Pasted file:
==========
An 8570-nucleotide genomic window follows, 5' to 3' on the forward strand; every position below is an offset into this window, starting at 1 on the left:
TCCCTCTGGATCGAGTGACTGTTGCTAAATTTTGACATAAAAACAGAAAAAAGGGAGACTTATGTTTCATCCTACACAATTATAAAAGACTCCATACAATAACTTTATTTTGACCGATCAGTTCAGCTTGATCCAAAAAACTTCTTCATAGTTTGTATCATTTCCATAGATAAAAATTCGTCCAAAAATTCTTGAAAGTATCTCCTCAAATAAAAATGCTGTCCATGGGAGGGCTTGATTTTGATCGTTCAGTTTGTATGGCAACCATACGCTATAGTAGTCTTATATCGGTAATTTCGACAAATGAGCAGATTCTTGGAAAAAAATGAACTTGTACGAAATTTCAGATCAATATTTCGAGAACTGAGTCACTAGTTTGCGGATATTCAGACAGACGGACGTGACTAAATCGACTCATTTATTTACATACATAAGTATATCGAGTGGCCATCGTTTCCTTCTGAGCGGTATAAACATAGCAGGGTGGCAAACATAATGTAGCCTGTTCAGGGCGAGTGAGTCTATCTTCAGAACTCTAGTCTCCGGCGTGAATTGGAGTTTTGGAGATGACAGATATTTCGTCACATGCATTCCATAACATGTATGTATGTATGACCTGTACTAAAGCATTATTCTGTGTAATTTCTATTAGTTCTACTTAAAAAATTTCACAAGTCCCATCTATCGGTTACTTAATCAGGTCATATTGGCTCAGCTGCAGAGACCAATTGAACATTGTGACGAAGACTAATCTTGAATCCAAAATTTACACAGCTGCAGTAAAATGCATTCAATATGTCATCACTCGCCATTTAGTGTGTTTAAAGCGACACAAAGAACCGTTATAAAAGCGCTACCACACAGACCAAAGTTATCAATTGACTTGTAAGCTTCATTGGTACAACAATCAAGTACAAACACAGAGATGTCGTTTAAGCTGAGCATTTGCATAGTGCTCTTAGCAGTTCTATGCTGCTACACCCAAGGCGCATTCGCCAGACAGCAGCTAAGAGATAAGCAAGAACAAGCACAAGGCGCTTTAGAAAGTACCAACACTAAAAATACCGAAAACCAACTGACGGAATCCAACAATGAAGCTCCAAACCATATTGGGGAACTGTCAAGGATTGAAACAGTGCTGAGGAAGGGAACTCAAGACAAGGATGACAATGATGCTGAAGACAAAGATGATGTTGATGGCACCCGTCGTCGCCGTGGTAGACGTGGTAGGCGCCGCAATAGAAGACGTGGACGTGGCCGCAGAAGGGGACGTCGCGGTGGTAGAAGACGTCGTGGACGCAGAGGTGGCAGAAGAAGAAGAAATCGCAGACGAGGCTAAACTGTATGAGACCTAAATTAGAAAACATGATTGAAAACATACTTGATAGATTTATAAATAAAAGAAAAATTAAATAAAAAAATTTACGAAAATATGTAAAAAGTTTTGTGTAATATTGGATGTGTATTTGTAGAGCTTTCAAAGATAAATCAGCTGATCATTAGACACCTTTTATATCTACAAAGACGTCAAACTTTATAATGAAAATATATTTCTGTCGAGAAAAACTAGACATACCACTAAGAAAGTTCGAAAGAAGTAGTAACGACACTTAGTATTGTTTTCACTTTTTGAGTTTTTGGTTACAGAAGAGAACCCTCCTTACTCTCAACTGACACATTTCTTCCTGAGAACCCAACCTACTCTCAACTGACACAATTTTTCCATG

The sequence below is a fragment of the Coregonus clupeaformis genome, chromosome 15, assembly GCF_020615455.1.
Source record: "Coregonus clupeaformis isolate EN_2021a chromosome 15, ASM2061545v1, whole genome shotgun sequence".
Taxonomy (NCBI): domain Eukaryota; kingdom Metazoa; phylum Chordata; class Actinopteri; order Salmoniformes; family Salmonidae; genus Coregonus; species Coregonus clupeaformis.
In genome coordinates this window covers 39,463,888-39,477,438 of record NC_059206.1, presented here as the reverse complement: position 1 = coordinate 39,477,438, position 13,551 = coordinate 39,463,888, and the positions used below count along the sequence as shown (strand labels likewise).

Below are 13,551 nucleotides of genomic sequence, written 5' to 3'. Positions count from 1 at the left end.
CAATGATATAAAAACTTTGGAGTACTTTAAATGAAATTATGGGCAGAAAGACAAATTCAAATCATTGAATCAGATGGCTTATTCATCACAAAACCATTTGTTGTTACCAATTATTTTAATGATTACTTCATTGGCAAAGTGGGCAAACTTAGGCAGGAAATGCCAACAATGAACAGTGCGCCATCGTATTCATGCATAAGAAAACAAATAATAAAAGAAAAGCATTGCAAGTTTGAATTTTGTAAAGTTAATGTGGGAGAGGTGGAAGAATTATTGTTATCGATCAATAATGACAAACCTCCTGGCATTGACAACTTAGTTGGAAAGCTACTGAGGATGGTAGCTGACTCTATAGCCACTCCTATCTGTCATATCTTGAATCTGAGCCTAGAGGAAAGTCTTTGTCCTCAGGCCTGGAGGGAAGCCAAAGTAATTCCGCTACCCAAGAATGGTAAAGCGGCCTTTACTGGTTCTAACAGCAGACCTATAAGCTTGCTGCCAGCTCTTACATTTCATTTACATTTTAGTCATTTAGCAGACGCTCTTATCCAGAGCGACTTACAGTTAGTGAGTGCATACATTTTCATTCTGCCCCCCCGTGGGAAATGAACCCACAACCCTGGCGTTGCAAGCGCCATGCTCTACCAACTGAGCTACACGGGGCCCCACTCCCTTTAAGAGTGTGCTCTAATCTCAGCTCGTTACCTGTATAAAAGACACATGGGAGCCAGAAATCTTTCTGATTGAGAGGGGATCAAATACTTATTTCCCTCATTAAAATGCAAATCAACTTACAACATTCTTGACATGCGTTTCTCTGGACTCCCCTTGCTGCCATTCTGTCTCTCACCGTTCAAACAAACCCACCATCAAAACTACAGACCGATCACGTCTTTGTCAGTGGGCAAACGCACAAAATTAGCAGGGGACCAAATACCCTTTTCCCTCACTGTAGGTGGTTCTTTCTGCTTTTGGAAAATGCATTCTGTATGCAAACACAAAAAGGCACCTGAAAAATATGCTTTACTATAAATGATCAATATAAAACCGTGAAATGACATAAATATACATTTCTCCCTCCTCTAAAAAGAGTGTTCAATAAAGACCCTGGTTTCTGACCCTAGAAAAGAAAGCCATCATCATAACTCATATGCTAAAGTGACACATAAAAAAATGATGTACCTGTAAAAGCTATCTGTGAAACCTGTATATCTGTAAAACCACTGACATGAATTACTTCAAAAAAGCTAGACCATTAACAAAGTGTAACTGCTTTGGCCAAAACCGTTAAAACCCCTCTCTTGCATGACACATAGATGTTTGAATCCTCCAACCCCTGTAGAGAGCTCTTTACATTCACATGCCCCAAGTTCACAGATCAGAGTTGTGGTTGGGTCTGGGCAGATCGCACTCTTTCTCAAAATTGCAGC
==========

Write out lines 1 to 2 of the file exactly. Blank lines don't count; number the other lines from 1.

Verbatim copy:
An 8570-nucleotide genomic window follows, 5' to 3' on the forward strand; every position below is an offset into this window, starting at 1 on the left:
TCCCTCTGGATCGAGTGACTGTTGCTAAATTTTGACATAAAAACAGAAAAAAGGGAGACTTATGTTTCATCCTACACAATTATAAAAGACTCCATACAATAACTTTATTTTGACCGATCAGTTCAGCTTGATCCAAAAAACTTCTTCATAGTTTGTATCATTTCCATAGATAAAAATTCGTCCAAAAATTCTTGAAAGTATCTCCTCAAATAAAAATGCTGTCCATGGGAGGGCTTGATTTTGATCGTTCAGTTTGTATGGCAACCATACGCTATAGTAGTCTTATATCGGTAATTTCGACAAATGAGCAGATTCTTGGAAAAAAATGAACTTGTACGAAATTTCAGATCAATATTTCGAGAACTGAGTCACTAGTTTGCGGATATTCAGACAGACGGACGTGACTAAATCGACTCATTTATTTACATACATAAGTATATCGAGTGGCCATCGTTTCCTTCTGAGCGGTATAAACATAGCAGGGTGGCAAACATAATGTAGCCTGTTCAGGGCGAGTGAGTCTATCTTCAGAACTCTAGTCTCCGGCGTGAATTGGAGTTTTGGAGATGACAGATATTTCGTCACATGCATTCCATAACATGTATGTATGTATGACCTGTACTAAAGCATTATTCTGTGTAATTTCTATTAGTTCTACTTAAAAAATTTCACAAGTCCCATCTATCGGTTACTTAATCAGGTCATATTGGCTCAGCTGCAGAGACCAATTGAACATTGTGACGAAGACTAATCTTGAATCCAAAATTTACACAGCTGCAGTAAAATGCATTCAATATGTCATCACTCGCCATTTAGTGTGTTTAAAGCGACACAAAGAACCGTTATAAAAGCGCTACCACACAGACCAAAGTTATCAATTGACTTGTAAGCTTCATTGGTACAACAATCAAGTACAAACACAGAGATGTCGTTTAAGCTGAGCATTTGCATAGTGCTCTTAGCAGTTCTATGCTGCTACACCCAAGGCGCATTCGCCAGACAGCAGCTAAGAGATAAGCAAGAACAAGCACAAGGCGCTTTAGAAAGTACCAACACTAAAAATACCGAAAACCAACTGACGGAATCCAACAATGAAGCTCCAAACCATATTGGGGAACTGTCAAGGATTGAAACAGTGCTGAGGAAGGGAACTCAAGACAAGGATGACAATGATGCTGAAGACAAAGATGATGTTGATGGCACCCGTCGTCGCCGTGGTAGACGTGGTAGGCGCCGCAATAGAAGACGTGGACGTGGCCGCAGAAGGGGACGTCGCGGTGGTAGAAGACGTCGTGGACGCAGAGGTGGCAGAAGAAGAAGAAATCGCAGACGAGGCTAAACTGTATGAGACCTAAATTAGAAAACATGATTGAAAACATACTTGATAGATTTATAAATAAAAGAAAAATTAAATAAAAAAATTTACGAAAATATGTAAAAAGTTTTGTGTAATATTGGATGTGTATTTGTAGAGCTTTCAAAGATAAATCAGCTGATCATTAGACACCTTTTATATCTACAAAGACGTCAAACTTTATAATGAAAATATATTTCTGTCGAGAAAAACTAGACATACCACTAAGAAAGTTCGAAAGAAGTAGTAACGACACTTAGTATTGTTTTCACTTTTTGAGTTTTTGGTTACAGAAGAGAACCCTCCTTACTCTCAACTGACACATTTCTTCCTGAGAACCCAACCTACTCTCAACTGACACAATTTTTCCATG